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The "Medical Home" coordinated care model is rapidly gaining traction, especially in light of  the overarching federal healthcare reform efforts.  The U.S. VA (Department of Veterans Affairs) and DOD (Department of Defense) are particularly interested in the framework as a means to improve primary care for their approximately 16 million beneficiaries.  See link below to excerpts from a recent article published in VA Research Currents ...



Next-generation primary care, coming to a VA clinic near you

Hallmarks of the medical home

Gordon Schectman, MD, acting chief consultant for VA's Office of Patient Care Services, provides the following definition of PCMH on an Intranet forum for VA staff involved
in implementing the model: "A patient-centered medical home is a
team-based model of care led by a personal provider who enables
continuous and coordinated care through a patient's lifetime to maximize
health outcomes. The PCMH practice is responsible for providing for all
of a patient's health care needs or appropriately coordinating care
with other qualified professionals."

Other sources describe the ideal PCMH as one in which clinicians:

  • take personal responsibility for patients' care
  • offer expanded hours, and availability on short notice
  • have email and phone contact with patients to augment visits
  • use the latest technology, including electronic health records
  • provide regular check-ups and offer preventive care based on patients' individual risk factors
  • help patients make healthy lifestyle decisions
  • offer patients the latest evidence-based treatments
  • coordinate care with other providers when needed and ensure that all procedures are relevant and necessaryTransformation already under way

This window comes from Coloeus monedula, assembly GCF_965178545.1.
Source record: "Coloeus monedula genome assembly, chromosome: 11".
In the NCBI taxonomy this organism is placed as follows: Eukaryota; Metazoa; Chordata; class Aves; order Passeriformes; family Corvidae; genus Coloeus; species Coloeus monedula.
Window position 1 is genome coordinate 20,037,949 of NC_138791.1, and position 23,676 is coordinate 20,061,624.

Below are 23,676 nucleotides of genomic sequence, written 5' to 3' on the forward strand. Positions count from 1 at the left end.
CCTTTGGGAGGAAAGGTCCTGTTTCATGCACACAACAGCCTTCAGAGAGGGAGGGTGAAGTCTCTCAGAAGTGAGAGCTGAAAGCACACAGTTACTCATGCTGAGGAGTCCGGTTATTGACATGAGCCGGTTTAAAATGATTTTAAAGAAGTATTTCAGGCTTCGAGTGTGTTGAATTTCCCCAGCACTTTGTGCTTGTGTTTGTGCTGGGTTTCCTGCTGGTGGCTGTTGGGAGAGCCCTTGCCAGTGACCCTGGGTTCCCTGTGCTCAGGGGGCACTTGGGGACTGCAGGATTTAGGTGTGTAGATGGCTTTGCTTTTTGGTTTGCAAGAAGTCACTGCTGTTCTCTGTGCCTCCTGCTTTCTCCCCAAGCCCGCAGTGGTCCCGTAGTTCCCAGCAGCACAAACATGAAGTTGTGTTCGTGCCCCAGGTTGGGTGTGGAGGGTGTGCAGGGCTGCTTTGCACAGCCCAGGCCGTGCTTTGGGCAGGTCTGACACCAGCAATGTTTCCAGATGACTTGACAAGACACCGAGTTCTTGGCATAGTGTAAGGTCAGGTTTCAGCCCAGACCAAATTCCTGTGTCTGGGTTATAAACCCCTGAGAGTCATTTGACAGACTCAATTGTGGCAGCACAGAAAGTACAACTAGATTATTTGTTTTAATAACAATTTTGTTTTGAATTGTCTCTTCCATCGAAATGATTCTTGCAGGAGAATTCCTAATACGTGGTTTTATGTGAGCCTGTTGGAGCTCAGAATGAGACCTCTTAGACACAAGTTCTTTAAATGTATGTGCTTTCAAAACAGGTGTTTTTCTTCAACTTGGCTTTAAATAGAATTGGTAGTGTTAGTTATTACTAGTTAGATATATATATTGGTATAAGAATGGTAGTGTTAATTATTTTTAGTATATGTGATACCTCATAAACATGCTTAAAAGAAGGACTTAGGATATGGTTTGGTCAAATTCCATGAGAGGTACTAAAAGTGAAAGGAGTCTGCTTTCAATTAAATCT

Transformation already under way

A handful of VA clinics began moving to the new model a year or two ago. VA policymakers say at least 80 percent of VA clinics will follow suit by 2012. The rollout is a huge effort—even by VA standards—that is costing some $250 million. It's expected to pay long-term dividends, though, both for patients and the system. Among the core features: team-based care that emphasizes continuity; a bigger role for nurses in coordinating care; email, secure messaging and other alternative forms of contact with patients; and more attention on behavioral health issues. The makeover across all VA sites should be complete by about 2015 ...

.. Medical homes, ideally, feature excellent communication between primary care providers and other pieces of the health care system, such as specialty clinics or home-health services...

... Teamwork is another cornerstone of the medical home. In VA's model, this typically means a physician, nurse practitioner or physician assistant; registered nurse; clinical associate such as a licensed practice nurse or medical assistant; and clerical support person. Such a
team will typically care for up to 1,200 Veterans. Support is provided by a pharmacist, social worker, mental health therapist and dietician, all of whom work closely with the primary team members...

Major study will probe medical home model

Five teams of top VA health-services researchers in five different regions have begun a wide-reaching study of the medical home model. The effort will take three to five years. The teams will address a complex array of issues, drilling down to the details of day-to-day care...

... The medical home concept has been studied outside VA, mainly in small pilot projects, by systems such as Kaiser Permanente and Group Health Cooperative. But no prior research has been on the scale of VA's new initiative...

Demo labs span the nation

... a team in a Midwest VA region that spans parts of Iowa, Minnesota, the Dakotas and Nebraska will explore how the medical home serves rural patients. Four in ten patients in that region live in rural or "highly rural" areas...

...Another demo lab, based in southern California, will home in on care-team structure and processes. The group will also test a telemedicine program for formerly homeless Veterans with chronic physical or mental illness who found housing through VA....

...A third demo lab is based in a mid-Atlantic VA region that spans parts of Pennsylvania and five other states. The network serves a racially and economically diverse mix of Veterans, from inner-city Philadelphia to the farmland of West Virginia....

Move to medical home on par with VA shift to Health IT in 1990s

Parallel to the sweeping changes that transformed VA in the 1990s into a first-rate medical system, the move to the medical home is being seen as the next critical transformation for the nation's largest health care system...

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